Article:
It started with a plastic bag and a need for a warm blanket. Now it’s a movement that’s making hundreds of lives better.
When retired educator Julie Conlon crocheted her first sleeping mat out of “plarn”—yarn made from plastic bags, keeping them out of landfills—she thought of the people who were sleeping on the streets of her town. Lafayette, Indiana, is home to Purdue University and to some 72,000 souls. Wouldn’t the light, portable, and water-resistant design be perfect for the homeless? She called around to local agencies, but no one was interested, except for the Lafayette Transitional Housing Center (LTHC)—which asked her for 40 of them, ASAP.
Conlon chose to do the work right at LTHC, where people experiencing homelessness for the first time can go for help while preserving their dignity—at LTHC, they call everyone “guests.”
LTHC’s director of development, Jennifer Shook, says the staff and volunteers make a concerted effort to relate to the guests as peers.
“When you experience homelessness, you quickly learn that people just don’t care. You learn not to make eye contact,” she says. “To be able to sit at LTHC and talk about sports or the weather is a true gift when you don’t get that anywhere else.”
Making a single plarn mat requires cutting up 700 plastic bags, and Conlon began recruiting LTHC’s guests. In two and a half years, her efforts have ballooned into the Lafayette Plarn Project. Some 200 students, retirees, and LTHC guests make belts, tote bags, bedspreads, and hats for preemies—850 so far. Some are given away to people in need; others are sold, with every dollar going back to LTHC.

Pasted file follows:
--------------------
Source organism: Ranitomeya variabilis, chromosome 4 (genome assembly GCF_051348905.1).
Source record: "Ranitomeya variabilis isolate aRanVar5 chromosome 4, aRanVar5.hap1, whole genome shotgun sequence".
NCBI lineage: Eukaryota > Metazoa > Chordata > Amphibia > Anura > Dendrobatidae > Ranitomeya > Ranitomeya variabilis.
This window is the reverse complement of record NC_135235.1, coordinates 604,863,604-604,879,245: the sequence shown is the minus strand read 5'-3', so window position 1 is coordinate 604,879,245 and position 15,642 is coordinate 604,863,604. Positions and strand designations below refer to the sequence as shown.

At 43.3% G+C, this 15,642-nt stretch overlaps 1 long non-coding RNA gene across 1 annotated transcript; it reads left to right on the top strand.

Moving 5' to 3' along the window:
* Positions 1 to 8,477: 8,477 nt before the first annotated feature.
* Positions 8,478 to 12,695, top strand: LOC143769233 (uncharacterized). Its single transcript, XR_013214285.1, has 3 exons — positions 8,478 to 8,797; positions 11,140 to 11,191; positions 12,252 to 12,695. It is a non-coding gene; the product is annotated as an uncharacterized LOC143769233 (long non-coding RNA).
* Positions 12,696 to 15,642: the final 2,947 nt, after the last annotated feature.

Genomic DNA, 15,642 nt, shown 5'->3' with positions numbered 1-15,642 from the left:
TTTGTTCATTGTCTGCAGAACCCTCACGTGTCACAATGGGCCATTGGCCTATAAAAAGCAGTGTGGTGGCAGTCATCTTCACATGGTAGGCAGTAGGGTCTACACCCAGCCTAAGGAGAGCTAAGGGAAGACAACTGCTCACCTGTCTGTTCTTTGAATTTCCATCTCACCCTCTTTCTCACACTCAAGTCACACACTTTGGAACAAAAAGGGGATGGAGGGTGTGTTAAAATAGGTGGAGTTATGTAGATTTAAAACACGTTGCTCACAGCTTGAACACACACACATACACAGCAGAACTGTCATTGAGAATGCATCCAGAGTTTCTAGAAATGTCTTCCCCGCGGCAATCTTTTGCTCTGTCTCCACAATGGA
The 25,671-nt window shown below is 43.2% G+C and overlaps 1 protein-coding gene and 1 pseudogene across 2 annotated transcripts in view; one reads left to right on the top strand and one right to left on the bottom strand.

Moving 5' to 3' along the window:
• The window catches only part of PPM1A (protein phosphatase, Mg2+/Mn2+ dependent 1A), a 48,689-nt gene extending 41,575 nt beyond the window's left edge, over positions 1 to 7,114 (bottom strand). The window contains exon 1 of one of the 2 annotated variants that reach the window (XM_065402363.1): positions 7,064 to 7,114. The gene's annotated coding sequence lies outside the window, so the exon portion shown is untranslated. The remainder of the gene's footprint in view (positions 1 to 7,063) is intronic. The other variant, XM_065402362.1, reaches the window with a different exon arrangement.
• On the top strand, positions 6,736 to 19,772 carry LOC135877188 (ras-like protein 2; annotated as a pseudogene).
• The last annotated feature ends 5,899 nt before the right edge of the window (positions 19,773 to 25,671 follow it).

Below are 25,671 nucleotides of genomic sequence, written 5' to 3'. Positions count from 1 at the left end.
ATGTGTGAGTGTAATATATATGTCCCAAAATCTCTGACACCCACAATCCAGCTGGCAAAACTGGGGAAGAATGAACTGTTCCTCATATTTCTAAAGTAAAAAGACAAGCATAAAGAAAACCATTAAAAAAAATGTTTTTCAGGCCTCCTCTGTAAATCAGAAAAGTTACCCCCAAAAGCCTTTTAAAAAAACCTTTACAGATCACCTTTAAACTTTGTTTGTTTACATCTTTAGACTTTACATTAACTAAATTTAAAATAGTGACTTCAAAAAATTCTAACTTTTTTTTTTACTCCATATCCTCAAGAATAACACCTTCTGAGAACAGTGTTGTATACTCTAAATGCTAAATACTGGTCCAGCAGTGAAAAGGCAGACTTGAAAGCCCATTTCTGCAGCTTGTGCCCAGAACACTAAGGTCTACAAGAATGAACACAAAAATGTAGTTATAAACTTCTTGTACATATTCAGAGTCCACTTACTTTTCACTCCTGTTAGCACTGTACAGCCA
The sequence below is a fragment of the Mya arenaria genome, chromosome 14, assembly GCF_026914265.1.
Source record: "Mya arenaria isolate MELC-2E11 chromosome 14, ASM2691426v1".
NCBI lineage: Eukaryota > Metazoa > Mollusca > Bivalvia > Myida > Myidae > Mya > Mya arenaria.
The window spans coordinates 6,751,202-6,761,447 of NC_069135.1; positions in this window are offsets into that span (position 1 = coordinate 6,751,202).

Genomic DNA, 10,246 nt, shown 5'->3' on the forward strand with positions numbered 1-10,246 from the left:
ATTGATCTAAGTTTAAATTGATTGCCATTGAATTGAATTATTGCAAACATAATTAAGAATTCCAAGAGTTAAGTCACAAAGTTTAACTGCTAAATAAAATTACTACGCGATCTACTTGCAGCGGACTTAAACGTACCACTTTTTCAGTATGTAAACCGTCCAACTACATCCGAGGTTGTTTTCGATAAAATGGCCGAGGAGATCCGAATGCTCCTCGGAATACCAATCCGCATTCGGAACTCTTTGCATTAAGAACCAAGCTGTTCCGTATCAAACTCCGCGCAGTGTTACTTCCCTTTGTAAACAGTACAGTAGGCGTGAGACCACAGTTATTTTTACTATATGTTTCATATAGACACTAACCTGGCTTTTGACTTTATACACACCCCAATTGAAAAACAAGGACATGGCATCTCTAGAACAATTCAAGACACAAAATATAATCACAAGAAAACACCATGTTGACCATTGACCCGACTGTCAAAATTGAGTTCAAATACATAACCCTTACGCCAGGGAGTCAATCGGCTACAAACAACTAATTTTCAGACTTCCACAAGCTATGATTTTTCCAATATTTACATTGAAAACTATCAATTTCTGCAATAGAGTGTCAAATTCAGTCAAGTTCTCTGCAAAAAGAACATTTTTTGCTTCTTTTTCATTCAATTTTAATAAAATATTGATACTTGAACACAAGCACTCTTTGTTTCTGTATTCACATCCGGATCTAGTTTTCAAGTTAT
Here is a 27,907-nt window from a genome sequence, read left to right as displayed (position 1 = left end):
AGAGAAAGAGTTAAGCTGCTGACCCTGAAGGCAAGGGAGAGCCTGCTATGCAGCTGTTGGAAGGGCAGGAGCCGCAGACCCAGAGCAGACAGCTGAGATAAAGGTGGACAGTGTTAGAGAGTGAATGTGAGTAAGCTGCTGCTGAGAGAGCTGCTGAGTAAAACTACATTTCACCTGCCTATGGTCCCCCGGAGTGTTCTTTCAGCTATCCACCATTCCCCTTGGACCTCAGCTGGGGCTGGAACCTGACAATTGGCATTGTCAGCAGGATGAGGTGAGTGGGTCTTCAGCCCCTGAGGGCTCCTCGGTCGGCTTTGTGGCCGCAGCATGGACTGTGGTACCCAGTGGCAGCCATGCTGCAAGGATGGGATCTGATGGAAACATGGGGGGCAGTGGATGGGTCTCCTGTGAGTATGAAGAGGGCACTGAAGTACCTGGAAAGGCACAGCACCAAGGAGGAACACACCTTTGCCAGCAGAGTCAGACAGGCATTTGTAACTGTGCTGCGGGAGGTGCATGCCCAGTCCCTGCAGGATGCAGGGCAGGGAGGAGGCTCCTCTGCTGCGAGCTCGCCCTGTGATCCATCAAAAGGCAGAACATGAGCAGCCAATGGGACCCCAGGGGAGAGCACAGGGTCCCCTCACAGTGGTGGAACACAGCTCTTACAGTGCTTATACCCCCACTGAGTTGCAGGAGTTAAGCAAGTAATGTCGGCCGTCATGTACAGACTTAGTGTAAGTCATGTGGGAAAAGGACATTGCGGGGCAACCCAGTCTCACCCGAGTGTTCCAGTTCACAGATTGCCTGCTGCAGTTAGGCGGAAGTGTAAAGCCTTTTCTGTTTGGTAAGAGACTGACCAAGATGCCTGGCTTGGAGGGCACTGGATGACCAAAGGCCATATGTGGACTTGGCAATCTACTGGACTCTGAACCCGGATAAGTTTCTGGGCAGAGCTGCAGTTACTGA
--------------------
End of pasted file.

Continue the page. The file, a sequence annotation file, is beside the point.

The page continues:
Kiedron Carter is an LTHC guest turned plarning superstar. “It’s stress relief for me,” she says. “I just put on my headphones, keep my hands busy, and stay focused.”
She, like Conlon, believes that a project like this could only have taken root in a place as supportive as LTHC. Speaking frankly about her own challenges, Carter says, “Every time I take two steps forward, I take two steps back. But the people at the center are always here to say, ‘Come on. You can do better. Try again.’ That’s what I love about this place.”
LTHC Homeless Services offers day shelter for individuals and families who are experiencing homelessness. It is a very positive and friendly place for guests (not clients) to visit. We provide supports to get people connected with community.
We have “guests” not “clients” who come in for our services. We provide showers, meals, laundry, mail service, and stuff to help them meet their basic needs. We promote a welcoming environment so that everyone feels safe and appreciated. We have visitors and guests working together on crafts and activities, cleaning projects, and just spending time together.
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